ibnlive » India

Oct 26, 2012 at 01:04pm IST

Paying salaries not enough, Kingfisher has to satisfy DGCA with a viable plan: Ajit Singh

New Delhi: Cash-strapped Kingfisher Airlines employees resumed work on Friday after striking a deal with the management and agreeing to the staggered salary payment schedule proposed by the company. Reports said that many of them have received the salary for the month of March.

Meanwhile, Civil Aviation Minister Ajit Singh said that the airline has to satisfy the Directorate General of Civil Aviation (DGCA) and paying salaries is not enough. "How can I tell you what they would present to DGCA only they would know what he will present. They have to satisfy the DGCA that they have a viable operation plan. They have just paid salaries but there are many dues on Kingfisher be it tax or any other thing," said Ajit.

ALSO SEE Will DGCA revive KFA's licence as employees return to work after 25-day lockdown?

Airline CEO Sanjay Aggarwal is scheduled to meet the DGCA officials later on Friday to present a roadmap for the revival of the airlines. The airline engineers have to clear aircraft for airworthiness and the company has to prove there is no dispute with employees and that all arrears are being paid. The meeting comes after the striking employees and management shook hands on a stagerred salary payment plan. They have been promised that they will get four months salary before Diwali.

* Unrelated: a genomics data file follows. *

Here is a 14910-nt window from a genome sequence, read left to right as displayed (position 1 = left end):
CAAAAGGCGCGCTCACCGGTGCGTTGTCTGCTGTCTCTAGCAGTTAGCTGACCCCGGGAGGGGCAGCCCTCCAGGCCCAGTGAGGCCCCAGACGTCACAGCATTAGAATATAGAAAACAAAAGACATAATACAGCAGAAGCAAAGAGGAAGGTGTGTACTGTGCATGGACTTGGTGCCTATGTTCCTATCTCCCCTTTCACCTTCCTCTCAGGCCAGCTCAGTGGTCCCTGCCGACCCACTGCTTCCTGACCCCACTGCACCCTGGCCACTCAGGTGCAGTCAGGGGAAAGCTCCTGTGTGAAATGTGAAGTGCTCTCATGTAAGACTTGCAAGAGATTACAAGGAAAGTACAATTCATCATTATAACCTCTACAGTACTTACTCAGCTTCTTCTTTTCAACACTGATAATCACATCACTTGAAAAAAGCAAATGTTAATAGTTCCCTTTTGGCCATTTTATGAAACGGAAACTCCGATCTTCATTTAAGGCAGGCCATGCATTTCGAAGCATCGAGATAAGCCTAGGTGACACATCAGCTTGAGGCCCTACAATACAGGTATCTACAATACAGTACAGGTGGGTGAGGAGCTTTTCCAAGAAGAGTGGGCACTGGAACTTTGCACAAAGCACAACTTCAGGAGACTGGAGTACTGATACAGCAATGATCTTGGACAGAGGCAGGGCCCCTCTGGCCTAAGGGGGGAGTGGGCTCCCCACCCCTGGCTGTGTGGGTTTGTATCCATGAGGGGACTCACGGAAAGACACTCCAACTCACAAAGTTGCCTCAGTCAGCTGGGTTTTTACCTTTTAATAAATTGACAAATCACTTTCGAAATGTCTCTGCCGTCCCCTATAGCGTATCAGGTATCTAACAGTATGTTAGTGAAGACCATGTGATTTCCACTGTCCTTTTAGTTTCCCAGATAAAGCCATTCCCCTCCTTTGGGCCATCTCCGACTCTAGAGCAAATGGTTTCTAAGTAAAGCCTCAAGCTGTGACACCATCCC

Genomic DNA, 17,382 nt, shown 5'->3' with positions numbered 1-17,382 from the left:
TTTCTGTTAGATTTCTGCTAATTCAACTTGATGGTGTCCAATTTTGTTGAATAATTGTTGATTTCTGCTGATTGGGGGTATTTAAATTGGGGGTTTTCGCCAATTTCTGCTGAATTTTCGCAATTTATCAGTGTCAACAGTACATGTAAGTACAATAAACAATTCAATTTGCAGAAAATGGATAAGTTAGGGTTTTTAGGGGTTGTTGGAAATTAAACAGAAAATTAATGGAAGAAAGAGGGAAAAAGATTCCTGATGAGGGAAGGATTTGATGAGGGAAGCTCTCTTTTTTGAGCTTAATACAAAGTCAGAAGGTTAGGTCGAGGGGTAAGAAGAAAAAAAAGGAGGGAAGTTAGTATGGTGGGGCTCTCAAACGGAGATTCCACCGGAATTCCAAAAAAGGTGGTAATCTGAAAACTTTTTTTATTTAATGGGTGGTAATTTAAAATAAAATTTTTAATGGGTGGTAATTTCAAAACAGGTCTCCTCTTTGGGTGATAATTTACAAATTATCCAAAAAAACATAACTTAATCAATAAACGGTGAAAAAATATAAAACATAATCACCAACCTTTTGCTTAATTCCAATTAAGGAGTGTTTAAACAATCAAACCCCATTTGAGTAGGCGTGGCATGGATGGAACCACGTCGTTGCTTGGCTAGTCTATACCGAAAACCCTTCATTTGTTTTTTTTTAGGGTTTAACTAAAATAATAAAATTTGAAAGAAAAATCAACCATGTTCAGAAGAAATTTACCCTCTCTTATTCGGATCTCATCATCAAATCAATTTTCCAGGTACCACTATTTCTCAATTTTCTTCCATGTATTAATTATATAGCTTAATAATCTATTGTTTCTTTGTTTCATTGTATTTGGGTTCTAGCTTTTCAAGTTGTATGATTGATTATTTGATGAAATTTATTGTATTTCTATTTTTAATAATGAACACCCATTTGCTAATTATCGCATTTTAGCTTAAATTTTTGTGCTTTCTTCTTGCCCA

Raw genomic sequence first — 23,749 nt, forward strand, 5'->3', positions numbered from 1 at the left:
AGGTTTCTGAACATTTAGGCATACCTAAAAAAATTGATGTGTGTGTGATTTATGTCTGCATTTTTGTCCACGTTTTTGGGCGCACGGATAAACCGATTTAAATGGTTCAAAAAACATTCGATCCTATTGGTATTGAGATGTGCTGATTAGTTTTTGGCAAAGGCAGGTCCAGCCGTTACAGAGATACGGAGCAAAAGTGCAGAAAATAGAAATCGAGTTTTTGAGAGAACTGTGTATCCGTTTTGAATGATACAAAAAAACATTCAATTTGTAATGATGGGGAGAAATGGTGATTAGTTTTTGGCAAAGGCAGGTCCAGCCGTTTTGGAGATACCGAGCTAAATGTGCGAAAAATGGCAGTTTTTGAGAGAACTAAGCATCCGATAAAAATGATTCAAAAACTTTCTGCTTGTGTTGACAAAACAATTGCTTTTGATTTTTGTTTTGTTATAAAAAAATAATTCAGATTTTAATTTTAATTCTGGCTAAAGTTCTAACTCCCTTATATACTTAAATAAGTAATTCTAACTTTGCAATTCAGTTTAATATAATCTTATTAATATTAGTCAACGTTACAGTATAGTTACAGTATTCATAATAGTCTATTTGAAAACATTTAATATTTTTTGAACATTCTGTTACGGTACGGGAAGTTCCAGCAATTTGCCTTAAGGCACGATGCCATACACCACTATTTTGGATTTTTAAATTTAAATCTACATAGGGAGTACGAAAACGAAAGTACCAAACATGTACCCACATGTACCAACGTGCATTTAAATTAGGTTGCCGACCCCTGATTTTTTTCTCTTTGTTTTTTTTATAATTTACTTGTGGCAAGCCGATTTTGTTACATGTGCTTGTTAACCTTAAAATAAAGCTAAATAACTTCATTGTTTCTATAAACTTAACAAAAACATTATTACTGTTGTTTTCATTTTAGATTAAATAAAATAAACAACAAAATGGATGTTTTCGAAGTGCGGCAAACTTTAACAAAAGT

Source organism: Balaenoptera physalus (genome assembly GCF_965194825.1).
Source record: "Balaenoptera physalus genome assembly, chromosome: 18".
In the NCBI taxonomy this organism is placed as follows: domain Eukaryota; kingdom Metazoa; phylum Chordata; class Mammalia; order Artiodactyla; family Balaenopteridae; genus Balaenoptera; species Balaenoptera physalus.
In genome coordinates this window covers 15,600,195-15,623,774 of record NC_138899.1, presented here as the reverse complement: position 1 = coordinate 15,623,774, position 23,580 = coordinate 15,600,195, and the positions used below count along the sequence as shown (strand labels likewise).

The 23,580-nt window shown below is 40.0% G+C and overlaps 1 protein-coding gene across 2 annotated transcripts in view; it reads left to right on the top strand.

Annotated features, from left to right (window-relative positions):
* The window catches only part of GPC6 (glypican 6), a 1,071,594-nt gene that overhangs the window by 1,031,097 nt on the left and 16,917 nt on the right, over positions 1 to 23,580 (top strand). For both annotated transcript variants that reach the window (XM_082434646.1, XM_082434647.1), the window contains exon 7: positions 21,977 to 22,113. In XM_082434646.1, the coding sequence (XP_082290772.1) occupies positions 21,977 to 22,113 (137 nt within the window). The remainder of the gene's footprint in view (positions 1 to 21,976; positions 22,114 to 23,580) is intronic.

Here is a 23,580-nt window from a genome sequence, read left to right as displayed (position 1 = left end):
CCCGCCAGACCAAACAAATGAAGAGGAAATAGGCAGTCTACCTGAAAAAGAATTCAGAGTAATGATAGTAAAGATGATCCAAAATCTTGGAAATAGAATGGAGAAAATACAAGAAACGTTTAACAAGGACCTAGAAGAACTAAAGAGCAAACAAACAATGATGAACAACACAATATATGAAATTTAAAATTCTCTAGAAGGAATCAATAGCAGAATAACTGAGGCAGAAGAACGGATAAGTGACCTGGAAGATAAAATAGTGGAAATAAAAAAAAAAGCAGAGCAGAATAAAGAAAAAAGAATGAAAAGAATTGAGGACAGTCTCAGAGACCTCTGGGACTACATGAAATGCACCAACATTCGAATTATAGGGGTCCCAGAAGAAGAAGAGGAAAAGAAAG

After 25 days of protest, a lockdown and a suspension of license, the airline is limping back towards normalcy. The airline management is expected to meet the DGCA on Friday after its employees finally agreed to return back to work.

All Kingfisher flights have remained suspended since September 30 due to the strike, followed by a lockout from October one and then suspension of their Scheduled Operator's Permit (SOP) or the flying license by aviation regulator DGCA. The license of Kingfisher was issued on August 26, 2003, and is valid till December 31, 2012.

The carrier, which early in 2011 had a fleet of 66 aircraft, now has ten including seven Airbus A-320s and three ATR turbo-props. It is saddled with a loss of Rs 8,000 crore and a debt burden of another over Rs 7,524 crore, a large part of which has not been serviced for several months.

This breakthrough came just in time for owner Vijay Mallya to land in Delhi and head straight for the Indian Grand Prix in Greater Noida. The question of course remains whether just the payment of salaries will be enough for Kingfisher to take flight once again?

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